Andre Hajdu Z”L Dead at 84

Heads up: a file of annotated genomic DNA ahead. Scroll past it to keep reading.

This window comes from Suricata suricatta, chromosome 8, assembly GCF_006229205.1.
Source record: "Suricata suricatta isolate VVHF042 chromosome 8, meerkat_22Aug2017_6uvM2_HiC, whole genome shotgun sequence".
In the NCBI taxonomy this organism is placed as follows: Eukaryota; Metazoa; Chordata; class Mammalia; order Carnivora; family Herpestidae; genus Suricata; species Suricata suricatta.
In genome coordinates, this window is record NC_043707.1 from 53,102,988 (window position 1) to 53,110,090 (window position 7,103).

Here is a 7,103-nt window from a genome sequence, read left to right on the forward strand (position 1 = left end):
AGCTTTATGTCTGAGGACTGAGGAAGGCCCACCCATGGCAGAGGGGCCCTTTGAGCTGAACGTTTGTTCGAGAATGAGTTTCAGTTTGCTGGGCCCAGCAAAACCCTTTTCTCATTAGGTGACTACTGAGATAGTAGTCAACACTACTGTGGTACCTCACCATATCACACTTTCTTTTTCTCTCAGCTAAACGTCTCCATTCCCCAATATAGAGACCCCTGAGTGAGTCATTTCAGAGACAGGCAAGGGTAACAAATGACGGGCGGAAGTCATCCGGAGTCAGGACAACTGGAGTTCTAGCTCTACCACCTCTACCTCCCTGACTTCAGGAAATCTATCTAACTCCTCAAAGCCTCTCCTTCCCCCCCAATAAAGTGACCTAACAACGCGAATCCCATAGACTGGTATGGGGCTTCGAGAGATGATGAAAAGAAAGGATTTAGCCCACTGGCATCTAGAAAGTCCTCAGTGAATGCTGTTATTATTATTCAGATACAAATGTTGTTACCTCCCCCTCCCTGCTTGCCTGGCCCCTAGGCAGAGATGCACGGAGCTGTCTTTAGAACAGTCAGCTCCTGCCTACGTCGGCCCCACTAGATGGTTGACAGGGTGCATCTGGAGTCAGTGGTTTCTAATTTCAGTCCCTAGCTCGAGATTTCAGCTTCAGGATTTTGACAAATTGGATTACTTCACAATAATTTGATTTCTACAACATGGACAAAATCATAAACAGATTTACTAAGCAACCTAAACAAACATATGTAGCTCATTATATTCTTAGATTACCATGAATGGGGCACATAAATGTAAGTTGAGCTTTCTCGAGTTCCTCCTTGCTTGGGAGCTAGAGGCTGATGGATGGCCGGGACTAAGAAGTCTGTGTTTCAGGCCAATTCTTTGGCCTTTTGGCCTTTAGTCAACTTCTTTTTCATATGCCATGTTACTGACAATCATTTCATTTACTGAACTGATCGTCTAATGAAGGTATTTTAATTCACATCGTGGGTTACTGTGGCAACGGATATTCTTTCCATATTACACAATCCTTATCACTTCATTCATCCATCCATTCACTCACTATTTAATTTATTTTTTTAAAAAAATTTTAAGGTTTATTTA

Andre Hajdu, one of the leading lights of Israeli music, passed away in Israel, August 1, 2016. His funeral will be in Jerusalem. His music and his teaching affected generations of Israeli musicians and composers. Born in Hungary on March 5, 1932, Hajdu’s education started in Budapest. He studied with well known musicians, including Zoltan Kodaly for ethnomusicology. Hajdu grew up under the oppressive Soviet occupation and Communist regimes in Hungary. He escaped during the Hungarian Revolution of 1956 to France. It was there he was able to study with some of the most renowned composers in the world, such as Darius Milhaud and Olivier Messiaen. He was also able to experience freedom of religion and follow his Jewish heritage. In 1966, with the encouragement of Israel Adler, Hajdu visited and settled in Jerusalem, Israel. Hajdu found work in Tel Aviv first at the Music Academy and then also at Bar Ilan University. It was at Bar Ilan he founded a composition department. Hajdu’s output of musical composition was wide and varied, including works for solo voices, piano and chamber works as well as larger works for chorus and for orchestra. In 1997, he was awarded the Israel Prize. Ronit Seter has said of Hajdu: [He] “was one of the teachers who drew their fingerprint in four generations of musicians and composers: Betty Olivero, Moshe Zorman, Jan Radzinsky and composers of many generations”